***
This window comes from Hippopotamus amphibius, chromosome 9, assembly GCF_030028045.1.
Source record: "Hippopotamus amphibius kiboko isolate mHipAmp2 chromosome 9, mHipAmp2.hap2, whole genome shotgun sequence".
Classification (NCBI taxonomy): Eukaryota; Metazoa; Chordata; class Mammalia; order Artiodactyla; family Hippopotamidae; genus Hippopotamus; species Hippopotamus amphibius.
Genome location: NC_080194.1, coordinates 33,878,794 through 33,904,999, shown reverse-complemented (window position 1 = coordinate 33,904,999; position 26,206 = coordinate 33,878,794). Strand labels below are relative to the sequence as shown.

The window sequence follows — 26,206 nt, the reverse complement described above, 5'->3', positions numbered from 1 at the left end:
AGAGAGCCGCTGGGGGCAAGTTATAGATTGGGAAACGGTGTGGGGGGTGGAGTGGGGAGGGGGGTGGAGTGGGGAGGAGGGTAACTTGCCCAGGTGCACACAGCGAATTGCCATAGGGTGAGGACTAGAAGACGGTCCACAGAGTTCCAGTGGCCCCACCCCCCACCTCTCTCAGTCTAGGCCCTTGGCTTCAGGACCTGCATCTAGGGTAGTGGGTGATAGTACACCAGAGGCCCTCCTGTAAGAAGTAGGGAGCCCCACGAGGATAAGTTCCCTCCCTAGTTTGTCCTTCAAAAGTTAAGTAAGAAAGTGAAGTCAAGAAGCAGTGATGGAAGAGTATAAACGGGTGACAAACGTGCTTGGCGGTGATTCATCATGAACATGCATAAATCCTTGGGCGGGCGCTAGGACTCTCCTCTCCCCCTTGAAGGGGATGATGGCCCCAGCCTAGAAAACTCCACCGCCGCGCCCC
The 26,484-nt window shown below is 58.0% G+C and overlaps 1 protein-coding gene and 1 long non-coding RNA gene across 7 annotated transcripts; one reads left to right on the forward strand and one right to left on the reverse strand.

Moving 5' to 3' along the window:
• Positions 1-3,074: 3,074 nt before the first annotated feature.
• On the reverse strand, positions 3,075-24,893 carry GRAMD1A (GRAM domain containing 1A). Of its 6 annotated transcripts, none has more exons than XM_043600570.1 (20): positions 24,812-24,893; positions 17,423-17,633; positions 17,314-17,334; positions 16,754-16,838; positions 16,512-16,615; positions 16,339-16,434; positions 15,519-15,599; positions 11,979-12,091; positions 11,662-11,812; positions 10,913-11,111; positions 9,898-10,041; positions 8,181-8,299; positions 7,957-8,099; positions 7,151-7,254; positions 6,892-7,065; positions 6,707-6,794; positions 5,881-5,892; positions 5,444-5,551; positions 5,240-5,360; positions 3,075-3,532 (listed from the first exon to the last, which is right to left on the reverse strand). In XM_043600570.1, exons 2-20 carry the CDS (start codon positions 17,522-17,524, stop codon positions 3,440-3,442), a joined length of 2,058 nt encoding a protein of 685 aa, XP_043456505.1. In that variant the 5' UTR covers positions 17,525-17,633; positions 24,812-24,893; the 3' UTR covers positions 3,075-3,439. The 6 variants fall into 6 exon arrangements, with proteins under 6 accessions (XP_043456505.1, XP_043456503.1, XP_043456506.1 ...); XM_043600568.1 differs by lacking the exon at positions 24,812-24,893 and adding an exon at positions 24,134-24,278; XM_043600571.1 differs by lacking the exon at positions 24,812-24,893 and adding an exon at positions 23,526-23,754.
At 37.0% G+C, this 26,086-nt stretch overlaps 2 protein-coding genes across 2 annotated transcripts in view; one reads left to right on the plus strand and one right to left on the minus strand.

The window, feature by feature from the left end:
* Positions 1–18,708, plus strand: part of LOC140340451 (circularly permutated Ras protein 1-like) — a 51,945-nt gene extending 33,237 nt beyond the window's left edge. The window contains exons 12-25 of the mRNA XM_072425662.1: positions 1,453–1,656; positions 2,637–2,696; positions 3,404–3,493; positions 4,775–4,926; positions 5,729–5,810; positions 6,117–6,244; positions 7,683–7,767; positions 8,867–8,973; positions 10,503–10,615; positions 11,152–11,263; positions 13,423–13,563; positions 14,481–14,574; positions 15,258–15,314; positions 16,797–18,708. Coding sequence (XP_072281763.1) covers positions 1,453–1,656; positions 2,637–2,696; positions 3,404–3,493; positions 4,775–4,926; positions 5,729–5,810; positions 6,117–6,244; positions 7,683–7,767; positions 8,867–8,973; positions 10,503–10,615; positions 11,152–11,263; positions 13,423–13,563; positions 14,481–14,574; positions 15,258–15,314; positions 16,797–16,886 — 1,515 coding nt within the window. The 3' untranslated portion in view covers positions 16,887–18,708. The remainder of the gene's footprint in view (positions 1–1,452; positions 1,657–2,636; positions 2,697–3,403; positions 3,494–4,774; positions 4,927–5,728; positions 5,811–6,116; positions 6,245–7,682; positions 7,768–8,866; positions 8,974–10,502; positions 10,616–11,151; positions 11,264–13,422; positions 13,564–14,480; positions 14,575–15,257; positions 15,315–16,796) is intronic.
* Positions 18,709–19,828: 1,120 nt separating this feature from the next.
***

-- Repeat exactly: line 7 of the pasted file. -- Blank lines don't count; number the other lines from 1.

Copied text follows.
The 26,484-nt window shown below is 58.0% G+C and overlaps 1 protein-coding gene and 1 long non-coding RNA gene across 7 annotated transcripts; one reads left to right on the forward strand and one right to left on the reverse strand.